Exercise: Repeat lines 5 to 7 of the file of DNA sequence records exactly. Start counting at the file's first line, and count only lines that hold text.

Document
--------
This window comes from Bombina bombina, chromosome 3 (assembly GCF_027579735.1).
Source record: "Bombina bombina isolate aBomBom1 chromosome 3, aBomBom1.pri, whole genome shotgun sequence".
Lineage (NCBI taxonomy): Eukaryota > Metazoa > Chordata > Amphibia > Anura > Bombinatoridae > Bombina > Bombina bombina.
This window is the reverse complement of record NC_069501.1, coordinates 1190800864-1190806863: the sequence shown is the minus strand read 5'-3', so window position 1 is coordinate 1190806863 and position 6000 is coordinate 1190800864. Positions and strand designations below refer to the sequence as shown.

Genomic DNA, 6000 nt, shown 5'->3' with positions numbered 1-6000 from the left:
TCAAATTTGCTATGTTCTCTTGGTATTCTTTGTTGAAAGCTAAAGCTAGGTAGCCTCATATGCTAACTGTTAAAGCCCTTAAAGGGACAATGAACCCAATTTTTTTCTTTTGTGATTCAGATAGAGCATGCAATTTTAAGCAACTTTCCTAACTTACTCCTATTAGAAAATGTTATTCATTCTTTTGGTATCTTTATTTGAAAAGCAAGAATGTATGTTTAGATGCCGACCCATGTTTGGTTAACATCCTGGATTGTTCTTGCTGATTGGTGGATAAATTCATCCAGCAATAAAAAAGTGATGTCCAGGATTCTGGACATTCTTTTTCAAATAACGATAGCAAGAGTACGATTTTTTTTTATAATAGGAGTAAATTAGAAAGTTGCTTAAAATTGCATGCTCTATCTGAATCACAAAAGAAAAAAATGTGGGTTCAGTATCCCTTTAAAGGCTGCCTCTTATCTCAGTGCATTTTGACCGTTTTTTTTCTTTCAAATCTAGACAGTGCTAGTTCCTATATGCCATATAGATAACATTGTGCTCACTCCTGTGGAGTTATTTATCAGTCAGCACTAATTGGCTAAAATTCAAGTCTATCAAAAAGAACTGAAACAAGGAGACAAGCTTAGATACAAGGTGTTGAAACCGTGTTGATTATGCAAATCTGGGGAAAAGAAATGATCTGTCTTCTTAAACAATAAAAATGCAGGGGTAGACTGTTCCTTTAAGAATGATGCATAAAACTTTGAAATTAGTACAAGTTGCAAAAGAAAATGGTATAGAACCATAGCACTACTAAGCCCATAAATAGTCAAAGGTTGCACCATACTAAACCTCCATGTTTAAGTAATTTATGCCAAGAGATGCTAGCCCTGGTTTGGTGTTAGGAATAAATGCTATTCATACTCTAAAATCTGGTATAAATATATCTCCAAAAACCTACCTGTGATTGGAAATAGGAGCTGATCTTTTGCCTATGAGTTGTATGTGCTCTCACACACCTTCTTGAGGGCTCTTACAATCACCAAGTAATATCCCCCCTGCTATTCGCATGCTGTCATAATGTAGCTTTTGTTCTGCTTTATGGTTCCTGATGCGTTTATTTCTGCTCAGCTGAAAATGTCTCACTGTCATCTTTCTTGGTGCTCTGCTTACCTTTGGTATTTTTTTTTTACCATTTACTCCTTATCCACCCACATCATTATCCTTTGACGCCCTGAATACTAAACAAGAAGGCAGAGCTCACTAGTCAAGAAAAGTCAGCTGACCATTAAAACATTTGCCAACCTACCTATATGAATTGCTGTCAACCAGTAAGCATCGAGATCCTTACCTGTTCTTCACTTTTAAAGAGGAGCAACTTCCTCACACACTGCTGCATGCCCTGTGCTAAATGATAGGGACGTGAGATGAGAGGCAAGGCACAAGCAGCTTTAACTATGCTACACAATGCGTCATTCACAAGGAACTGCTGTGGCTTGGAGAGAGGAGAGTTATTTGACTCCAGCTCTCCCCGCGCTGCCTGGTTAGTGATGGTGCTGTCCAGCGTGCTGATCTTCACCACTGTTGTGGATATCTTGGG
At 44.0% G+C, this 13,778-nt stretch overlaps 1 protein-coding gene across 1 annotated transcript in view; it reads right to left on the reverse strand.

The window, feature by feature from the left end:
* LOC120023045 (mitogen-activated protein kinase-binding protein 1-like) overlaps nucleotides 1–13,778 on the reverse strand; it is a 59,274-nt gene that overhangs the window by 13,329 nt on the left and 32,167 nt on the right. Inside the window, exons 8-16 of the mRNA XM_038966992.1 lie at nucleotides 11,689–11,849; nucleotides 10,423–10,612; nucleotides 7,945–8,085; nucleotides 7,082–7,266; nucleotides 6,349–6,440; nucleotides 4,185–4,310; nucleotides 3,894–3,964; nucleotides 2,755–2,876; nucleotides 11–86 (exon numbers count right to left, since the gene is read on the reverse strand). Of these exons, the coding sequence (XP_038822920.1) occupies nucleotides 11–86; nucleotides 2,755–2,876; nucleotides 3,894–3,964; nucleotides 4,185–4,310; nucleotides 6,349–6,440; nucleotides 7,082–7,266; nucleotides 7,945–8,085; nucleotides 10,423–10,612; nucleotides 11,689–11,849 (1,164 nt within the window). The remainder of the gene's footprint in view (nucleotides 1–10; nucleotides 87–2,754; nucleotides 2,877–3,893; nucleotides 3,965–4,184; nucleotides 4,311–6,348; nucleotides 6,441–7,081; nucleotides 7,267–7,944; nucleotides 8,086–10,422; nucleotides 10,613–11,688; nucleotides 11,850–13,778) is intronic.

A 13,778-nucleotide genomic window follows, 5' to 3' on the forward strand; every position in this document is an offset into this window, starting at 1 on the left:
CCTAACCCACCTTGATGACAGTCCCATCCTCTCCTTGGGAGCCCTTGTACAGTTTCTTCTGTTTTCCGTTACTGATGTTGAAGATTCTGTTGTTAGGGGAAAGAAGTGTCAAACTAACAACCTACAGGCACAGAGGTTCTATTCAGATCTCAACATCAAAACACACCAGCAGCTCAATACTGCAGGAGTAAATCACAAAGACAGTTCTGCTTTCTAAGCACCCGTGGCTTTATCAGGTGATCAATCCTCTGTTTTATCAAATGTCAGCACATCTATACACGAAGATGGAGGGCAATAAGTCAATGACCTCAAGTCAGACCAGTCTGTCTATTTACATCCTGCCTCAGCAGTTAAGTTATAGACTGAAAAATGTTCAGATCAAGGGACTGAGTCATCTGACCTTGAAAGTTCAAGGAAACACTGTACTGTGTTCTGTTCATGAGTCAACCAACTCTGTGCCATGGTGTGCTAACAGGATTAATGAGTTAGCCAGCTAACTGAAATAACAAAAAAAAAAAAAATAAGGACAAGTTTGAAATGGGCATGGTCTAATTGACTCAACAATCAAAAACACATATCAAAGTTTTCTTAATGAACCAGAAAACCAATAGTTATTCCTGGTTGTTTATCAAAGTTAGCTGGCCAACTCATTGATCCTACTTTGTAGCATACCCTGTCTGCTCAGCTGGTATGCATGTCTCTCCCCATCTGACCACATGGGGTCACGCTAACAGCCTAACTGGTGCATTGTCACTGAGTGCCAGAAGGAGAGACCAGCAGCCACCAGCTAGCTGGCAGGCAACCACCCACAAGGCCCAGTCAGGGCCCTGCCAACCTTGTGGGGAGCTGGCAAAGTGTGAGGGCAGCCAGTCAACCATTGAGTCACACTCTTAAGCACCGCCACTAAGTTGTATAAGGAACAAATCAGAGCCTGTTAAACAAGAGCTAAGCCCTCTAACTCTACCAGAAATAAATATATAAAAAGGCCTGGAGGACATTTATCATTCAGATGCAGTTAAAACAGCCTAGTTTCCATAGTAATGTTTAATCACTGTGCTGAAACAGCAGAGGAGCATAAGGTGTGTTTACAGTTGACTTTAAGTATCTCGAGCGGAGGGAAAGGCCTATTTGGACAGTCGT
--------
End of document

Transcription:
Genomic DNA, 6000 nt, shown 5'->3' with positions numbered 1-6000 from the left:
TCAAATTTGCTATGTTCTCTTGGTATTCTTTGTTGAAAGCTAAAGCTAGGTAGCCTCATATGCTAACTGTTAAAGCCCTTAAAGGGACAATGAACCCAATTTTTTTCTTTTGTGATTCAGATAGAGCATGCAATTTTAAGCAACTTTCCTAACTTACTCCTATTAGAAAATGTTATTCATTCTTTTGGTATCTTTATTTGAAAAGCAAGAATGTATGTTTAGATGCCGACCCATGTTTGGTTAACATCCTGGATTGTTCTTGCTGATTGGTGGATAAATTCATCCAGCAATAAAAAAGTGATGTCCAGGATTCTGGACATTCTTTTTCAAATAACGATAGCAAGAGTACGATTTTTTTTTATAATAGGAGTAAATTAGAAAGTTGCTTAAAATTGCATGCTCTATCTGAATCACAAAAGAAAAAAATGTGGGTTCAGTATCCCTTTAAAGGCTGCCTCTTATCTCAGTGCATTTTGACCGTTTTTTTTCTTTCAAATCTAGACAGTGCTAGTTCCTATATGCCATATAGATAACATTGTGCTCACTCCTGTGGAGTTATTTATCAGTCAGCACTAATTGGCTAAAATTCAAGTCTATCAAAAAGAACTGAAACAAGGAGACAAGCTTAGATACAAGGTGTTGAAACCGTGTTGATTATGCAAATCTGGGGAAAAGAAATGATCTGTCTTCTTAAACAATAAAAATGCAGGGGTAGACTGTTCCTTTAAGAATGATGCATAAAACTTTGAAATTAGTACAAGTTGCAAAAGAAAATGGTATAGAACCATAGCACTACTAAGCCCATAAATAGTCAAAGGTTGCACCATACTAAACCTCCATGTTTAAGTAATTTATGCCAAGAGATGCTAGCCCTGGTTTGGTGTTAGGAATAAATGCTATTCATACTCTAAAATCTGGTATAAATATATCTCCAAAAACCTACCTGTGATTGGAAATAGGAGCTGATCTTTTGCCTATGAGTTGTATGTGCTCTCACACACCTTCTTGAGGGCTCTTACAATCACCAAGTAATATCCCCCCTGCTATTCGCATGCTGTCATAATGTAGCTTTTGTTCTGCTTTATGGTTCCTGATGCGTTTATTTCTGCTCAGCTGAAAATGTCTCACTGTCATCTTTCTTGGTGCTCTGCTTACCTTTGGTATTTTTTTTTTACCATTTACTCCTTATCCACCCACATCATTATCCTTTGACGCCCTGAATACTAAACAAGAAGGCAGAGCTCACTAGTCAAGAAAAGTCAGCTGACCATTAAAACATTTGCCAACCTACCTATATGAATTGCTGTCAACCAGTAAGCATCGAGATCCTTACCTGTTCTTCACTTTTAAAGAGGAGCAACTTCCTCACACACTGCTGCATGCCCTGTGCTAAATGATAGGGACGTGAGATGAGAGGCAAGGCACAAGCAGCTTTAACTATGCTACACAATGCGTCATTCACAAGGAACTGCTGTGGCTTGGAGAGAGGAGAGTTATTTGACTCCAGCTCTCCCCGCGCTGCCTGGTTAGTGATGGTGCTGTCCAGCGTGCTGATCTTCACCACTGTTGTGGATATCTTGGG
At 44.0% G+C, this 13,778-nt stretch overlaps 1 protein-coding gene across 1 annotated transcript in view; it reads right to left on the reverse strand.